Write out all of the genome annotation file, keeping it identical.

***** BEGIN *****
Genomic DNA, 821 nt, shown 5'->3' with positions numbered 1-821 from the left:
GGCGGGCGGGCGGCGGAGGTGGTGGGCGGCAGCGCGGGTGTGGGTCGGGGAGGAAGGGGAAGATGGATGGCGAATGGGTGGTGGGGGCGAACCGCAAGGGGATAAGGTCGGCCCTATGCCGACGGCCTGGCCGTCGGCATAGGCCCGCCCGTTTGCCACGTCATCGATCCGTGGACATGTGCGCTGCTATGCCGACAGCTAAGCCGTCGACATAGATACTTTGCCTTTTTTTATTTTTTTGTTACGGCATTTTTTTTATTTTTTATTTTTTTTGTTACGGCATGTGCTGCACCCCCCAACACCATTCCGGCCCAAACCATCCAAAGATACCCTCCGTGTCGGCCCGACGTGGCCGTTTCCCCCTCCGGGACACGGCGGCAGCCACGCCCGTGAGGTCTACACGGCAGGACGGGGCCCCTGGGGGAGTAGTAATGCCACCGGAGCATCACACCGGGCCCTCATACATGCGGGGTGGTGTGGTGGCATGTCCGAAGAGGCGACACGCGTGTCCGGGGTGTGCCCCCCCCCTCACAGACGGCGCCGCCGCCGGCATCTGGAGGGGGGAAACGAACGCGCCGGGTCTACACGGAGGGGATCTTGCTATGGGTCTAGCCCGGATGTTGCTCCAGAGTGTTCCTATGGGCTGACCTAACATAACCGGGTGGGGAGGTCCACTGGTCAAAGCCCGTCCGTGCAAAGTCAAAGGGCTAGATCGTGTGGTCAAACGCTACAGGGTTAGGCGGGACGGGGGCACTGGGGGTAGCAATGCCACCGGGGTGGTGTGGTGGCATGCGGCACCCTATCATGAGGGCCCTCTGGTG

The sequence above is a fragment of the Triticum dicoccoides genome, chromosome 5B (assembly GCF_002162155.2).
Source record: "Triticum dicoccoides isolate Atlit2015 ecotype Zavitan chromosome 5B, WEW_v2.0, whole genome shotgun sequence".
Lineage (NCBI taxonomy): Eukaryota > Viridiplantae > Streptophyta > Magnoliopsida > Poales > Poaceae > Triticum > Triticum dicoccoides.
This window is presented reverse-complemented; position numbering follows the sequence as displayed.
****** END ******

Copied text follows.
Genomic DNA, 821 nt, shown 5'->3' with positions numbered 1-821 from the left:
GGCGGGCGGGCGGCGGAGGTGGTGGGCGGCAGCGCGGGTGTGGGTCGGGGAGGAAGGGGAAGATGGATGGCGAATGGGTGGTGGGGGCGAACCGCAAGGGGATAAGGTCGGCCCTATGCCGACGGCCTGGCCGTCGGCATAGGCCCGCCCGTTTGCCACGTCATCGATCCGTGGACATGTGCGCTGCTATGCCGACAGCTAAGCCGTCGACATAGATACTTTGCCTTTTTTTATTTTTTTGTTACGGCATTTTTTTTATTTTTTATTTTTTTTGTTACGGCATGTGCTGCACCCCCCAACACCATTCCGGCCCAAACCATCCAAAGATACCCTCCGTGTCGGCCCGACGTGGCCGTTTCCCCCTCCGGGACACGGCGGCAGCCACGCCCGTGAGGTCTACACGGCAGGACGGGGCCCCTGGGGGAGTAGTAATGCCACCGGAGCATCACACCGGGCCCTCATACATGCGGGGTGGTGTGGTGGCATGTCCGAAGAGGCGACACGCGTGTCCGGGGTGTGCCCCCCCCCTCACAGACGGCGCCGCCGCCGGCATCTGGAGGGGGGAAACGAACGCGCCGGGTCTACACGGAGGGGATCTTGCTATGGGTCTAGCCCGGATGTTGCTCCAGAGTGTTCCTATGGGCTGACCTAACATAACCGGGTGGGGAGGTCCACTGGTCAAAGCCCGTCCGTGCAAAGTCAAAGGGCTAGATCGTGTGGTCAAACGCTACAGGGTTAGGCGGGACGGGGGCACTGGGGGTAGCAATGCCACCGGGGTGGTGTGGTGGCATGCGGCACCCTATCATGAGGGCCCTCTGGTG

The sequence above is a fragment of the Triticum dicoccoides genome, chromosome 5B (assembly GCF_002162155.2).
Source record: "Triticum dicoccoides isolate Atlit2015 ecotype Zavitan chromosome 5B, WEW_v2.0, whole genome shotgun sequence".
Lineage (NCBI taxonomy): Eukaryota > Viridiplantae > Streptophyta > Magnoliopsida > Poales > Poaceae > Triticum > Triticum dicoccoides.
This window is presented reverse-complemented; position numbering follows the sequence as displayed.